Search for “anxiety” on Google and you will see many ideas for “the secret to happiness and mental well-being.” So what do you do if you suspect your child is experiencing depression, anxiety, emotion dysregulation (difficulties coping with emotions, having extreme ups and downs in feelings), or unusual temper tantrums or aggressive behaviour? This article is a brief introduction to some evidence-based mental health treatments used for common problems experienced by children and teens.
While social workers, counsellors, psychologists and family doctors can all provide mental health services, only the last two can diagnose a mental health problem. And getting the diagnosis right is very important in order to identify the right treatment. Think of a diagnosis as your starting point, the treatment approach and plan as your map guiding you to your destination of mental wellness.
Once you have the right diagnosis, it’s very important to look for a professional who uses the “evidence-based treatment” or “EBT” for the particular problem. An EBT is a program that has been shown in the research to work for a particular problem. To earn the EBT “status” these programs must demonstrate results that are better than the usual standard treatment or similarly effective to another EBT for the same problem. Below are some EBTs for some common mental health difficulties.
Cognitive-Behaviour Therapy or “CBT” has very strong evidence that works for many different childhood anxiety disorders. It has two main parts: 1) learning how to notice and challenge unrealistic worries and 2) “graduated exposure” or slowly facing versions of your fears until you build the confidence to face your biggest fears.
CBT also has shown to work well for children and teens who experience depression. It looks a little different from CBT for anxiety. You still will work on challenging negative thoughts that are hurtful and unhelpful, but instead of exposure you’ll work more on building activities that you enjoy or make you feel proud back into your life. Sometimes medication is needed when depression is particularly severe.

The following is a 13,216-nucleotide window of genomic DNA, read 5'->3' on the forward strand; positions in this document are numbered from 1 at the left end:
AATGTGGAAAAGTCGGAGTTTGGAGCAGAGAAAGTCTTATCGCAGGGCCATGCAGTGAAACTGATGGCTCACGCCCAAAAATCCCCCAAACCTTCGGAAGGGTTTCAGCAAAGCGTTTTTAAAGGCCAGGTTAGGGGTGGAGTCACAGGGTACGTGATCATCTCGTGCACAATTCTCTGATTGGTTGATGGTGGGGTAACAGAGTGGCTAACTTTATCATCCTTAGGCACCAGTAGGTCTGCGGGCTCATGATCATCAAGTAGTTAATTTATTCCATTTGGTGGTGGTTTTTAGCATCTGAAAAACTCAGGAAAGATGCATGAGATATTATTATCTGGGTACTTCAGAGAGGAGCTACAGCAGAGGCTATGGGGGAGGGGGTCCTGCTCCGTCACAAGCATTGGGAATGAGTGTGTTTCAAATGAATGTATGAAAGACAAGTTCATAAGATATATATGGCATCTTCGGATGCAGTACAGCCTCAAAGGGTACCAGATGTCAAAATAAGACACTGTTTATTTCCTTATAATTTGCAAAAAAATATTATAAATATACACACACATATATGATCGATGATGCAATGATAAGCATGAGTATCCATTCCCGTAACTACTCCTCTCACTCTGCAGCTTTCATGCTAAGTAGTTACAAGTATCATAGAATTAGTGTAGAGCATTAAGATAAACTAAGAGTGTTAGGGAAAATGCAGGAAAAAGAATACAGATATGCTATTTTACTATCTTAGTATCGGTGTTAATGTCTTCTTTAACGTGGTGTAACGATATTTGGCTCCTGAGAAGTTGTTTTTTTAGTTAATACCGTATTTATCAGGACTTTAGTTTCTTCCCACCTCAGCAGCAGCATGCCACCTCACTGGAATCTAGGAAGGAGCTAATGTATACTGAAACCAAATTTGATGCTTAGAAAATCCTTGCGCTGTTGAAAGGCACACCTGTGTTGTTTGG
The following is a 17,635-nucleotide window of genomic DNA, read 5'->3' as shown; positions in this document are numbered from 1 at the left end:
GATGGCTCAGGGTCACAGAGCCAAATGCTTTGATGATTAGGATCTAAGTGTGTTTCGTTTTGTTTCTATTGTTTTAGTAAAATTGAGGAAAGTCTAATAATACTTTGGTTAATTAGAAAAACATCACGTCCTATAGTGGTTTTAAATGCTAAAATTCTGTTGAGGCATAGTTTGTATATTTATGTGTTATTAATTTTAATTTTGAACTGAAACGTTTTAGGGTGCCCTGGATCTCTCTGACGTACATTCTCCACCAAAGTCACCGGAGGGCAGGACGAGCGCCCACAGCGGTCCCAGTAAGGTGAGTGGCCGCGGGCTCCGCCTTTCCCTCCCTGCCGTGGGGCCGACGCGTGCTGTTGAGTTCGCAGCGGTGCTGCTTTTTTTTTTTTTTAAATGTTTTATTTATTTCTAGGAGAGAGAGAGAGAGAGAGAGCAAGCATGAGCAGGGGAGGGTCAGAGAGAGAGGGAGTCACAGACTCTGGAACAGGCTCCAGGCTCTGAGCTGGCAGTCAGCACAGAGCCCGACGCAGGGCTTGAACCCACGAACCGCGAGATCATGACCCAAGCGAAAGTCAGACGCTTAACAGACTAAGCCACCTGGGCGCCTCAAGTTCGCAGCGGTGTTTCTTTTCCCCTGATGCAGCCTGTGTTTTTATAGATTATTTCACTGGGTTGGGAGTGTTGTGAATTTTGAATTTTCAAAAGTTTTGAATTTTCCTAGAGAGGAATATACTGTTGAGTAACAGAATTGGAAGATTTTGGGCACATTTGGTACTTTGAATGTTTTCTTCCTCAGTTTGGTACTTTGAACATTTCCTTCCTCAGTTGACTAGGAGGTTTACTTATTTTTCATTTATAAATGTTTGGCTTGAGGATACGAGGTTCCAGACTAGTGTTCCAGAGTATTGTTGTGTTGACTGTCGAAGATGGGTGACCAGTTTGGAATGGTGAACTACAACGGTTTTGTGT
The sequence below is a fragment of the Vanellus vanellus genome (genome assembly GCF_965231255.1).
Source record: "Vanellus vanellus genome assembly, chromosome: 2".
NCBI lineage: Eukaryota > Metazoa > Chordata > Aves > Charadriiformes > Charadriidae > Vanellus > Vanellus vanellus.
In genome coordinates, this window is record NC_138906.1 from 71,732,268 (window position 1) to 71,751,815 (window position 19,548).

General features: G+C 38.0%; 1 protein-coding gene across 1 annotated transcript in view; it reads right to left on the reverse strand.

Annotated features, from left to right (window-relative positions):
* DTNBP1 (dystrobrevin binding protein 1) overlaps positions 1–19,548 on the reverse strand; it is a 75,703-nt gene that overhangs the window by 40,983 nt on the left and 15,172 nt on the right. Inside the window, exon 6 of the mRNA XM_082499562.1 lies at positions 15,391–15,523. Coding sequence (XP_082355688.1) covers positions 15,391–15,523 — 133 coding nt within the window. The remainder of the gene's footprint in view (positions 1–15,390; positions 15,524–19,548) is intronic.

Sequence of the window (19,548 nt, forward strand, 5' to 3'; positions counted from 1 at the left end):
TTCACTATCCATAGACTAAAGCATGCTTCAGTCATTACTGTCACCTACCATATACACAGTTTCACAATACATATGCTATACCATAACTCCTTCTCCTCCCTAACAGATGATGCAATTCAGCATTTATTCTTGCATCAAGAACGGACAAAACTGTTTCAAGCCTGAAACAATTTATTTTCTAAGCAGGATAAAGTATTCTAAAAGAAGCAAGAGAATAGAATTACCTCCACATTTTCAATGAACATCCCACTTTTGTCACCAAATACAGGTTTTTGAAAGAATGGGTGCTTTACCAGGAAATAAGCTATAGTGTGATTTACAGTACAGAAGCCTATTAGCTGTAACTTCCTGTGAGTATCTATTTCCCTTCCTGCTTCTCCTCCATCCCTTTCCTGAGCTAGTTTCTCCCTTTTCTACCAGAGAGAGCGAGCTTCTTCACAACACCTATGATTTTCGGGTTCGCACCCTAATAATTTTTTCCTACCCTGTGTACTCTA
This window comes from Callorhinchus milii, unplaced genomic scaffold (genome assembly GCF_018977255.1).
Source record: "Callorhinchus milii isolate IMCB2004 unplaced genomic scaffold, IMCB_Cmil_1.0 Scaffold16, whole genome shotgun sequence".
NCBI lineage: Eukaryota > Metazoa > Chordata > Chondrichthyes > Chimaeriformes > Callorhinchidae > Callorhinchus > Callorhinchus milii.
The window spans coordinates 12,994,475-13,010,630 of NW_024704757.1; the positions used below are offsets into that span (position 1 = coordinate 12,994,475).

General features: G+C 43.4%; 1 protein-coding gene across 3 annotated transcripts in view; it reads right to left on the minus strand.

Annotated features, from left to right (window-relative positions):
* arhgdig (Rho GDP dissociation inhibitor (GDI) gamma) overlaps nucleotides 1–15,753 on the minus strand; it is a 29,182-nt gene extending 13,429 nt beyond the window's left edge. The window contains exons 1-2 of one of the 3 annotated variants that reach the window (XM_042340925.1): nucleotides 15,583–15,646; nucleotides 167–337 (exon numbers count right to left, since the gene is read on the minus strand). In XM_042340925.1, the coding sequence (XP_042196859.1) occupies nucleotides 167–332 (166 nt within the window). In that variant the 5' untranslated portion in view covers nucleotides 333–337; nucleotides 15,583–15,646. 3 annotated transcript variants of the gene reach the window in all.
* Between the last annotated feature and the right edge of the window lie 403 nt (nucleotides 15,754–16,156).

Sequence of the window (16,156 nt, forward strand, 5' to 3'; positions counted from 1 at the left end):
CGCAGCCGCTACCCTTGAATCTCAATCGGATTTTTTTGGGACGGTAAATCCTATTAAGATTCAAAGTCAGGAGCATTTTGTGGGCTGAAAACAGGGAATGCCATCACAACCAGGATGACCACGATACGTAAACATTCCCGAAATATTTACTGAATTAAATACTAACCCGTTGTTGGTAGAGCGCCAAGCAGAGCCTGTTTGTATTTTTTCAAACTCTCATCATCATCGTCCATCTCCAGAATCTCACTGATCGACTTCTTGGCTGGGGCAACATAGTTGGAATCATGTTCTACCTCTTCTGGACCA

Another treatment that works well for depression is manualized Interpersonal Therapy for Depression. This therapy focuses on understanding how relationships and the roles you take in them can keep depression symptoms going, as well as ways to build more emotionally healthy relationships.
In addition, physical activity has also been shown to be very helpful in reducing some depression and anxiety symptoms! You can start with just a 15 minute walk each day!
Emotion Dysregulation/Suicide Thoughts & Behaviours/Self-Harm[iii]
Dialectical Behaviour Therapy or “DBT” (I know, way too many BTs!) has been shown to help teens who have trouble coping with overwhelming feelings and may resort to forms of self-harm (e.g. cutting) in order to cope. This therapy focuses on techniques to help teens accept who they are and work towards change at the same time. It includes elements of CBT, mindfulness (techniques to focus on the present and be less critical of ourselves), relaxation strategies, and building healthier relationships.
Experiences of trauma, be they one time (e.g., a car accident) or repeated/chronic traumas (e.g., child abuse), are most effectively treated by Trauma-Focused CBT. This therapy includes CBT skills plus techniques to cope with big feelings and processing and telling the young person’s story of trauma.
Tantrums & Aggressive Behaviours[v]
Children who struggle to follow rules and expectations and/or have aggressive outbursts are often helped by “behaviour management” or “parent skills training” approaches (and there are programs with many combinations of these names). Basically, it uses principles of “positive reinforcement” or using strategies to increase positive behaviours (e.g., following the rules) by use of praise and rewards and decreasing negative behaviours by “negative reinforcement” or not giving attention to these behaviours. This form of therapy also emphasizes often lost positive quality time with children and their parents.
Accessing Children’s Mental Health Services in Waterloo Region
If you are concerned about your child’s mental health or behaviours, a great first step is to talk to your family doctor or visit a walk-in counselling session at Front Door where an Intake Clinician will listen to your concerns, help you determine your needs, and schedule a meeting for services as appropriate.
[i] Reynolds, S., Wilson, C., Austin, J., & Hooper, L. (2012). Effects of psychotherapy for anxiety in children and adolescents: A meta-analytic review. Clinical psychology review, 32(4), 251-262.
[ii] Zhou, X., Hetrick, S. E., Cuijpers, P., Qin, B., Barth, J., Whittington, C. J., ... & Zhang, Y. (2015). Comparative efficacy and acceptability of psychotherapies for depression in children and adolescents: A systematic review and network meta‐analysis. World Psychiatry, 14(2), 207-222.
[iii] Mehlum, L., Tørmoen, A. J., Ramberg, M., Haga, E., Diep, L. M., Laberg, S., ... & Grøholt, B. (2014). Dialectical behavior therapy for adolescents with repeated suicidal and self-harming behavior: a randomized trial. Journal of the American Academy of Child & Adolescent Psychiatry, 53(10), 1082-1091.
[iv] Morina, N., Koerssen, R., & Pollet, T. V. (2016). Interventions for children and adolescents with posttraumatic stress disorder: A meta-analysis of comparative outcome studies. Clinical Psychology Review, 47, 41-54.
[v] Comer, J. S., Chow, C., Chan, P. T., Cooper-Vince, C., & Wilson, L. A. (2013). Psychosocial treatment efficacy for disruptive behavior problems in very young children: A meta-analytic examination. Journal of the American Academy of Child & Adolescent Psychiatry, 52(1), 26-36.
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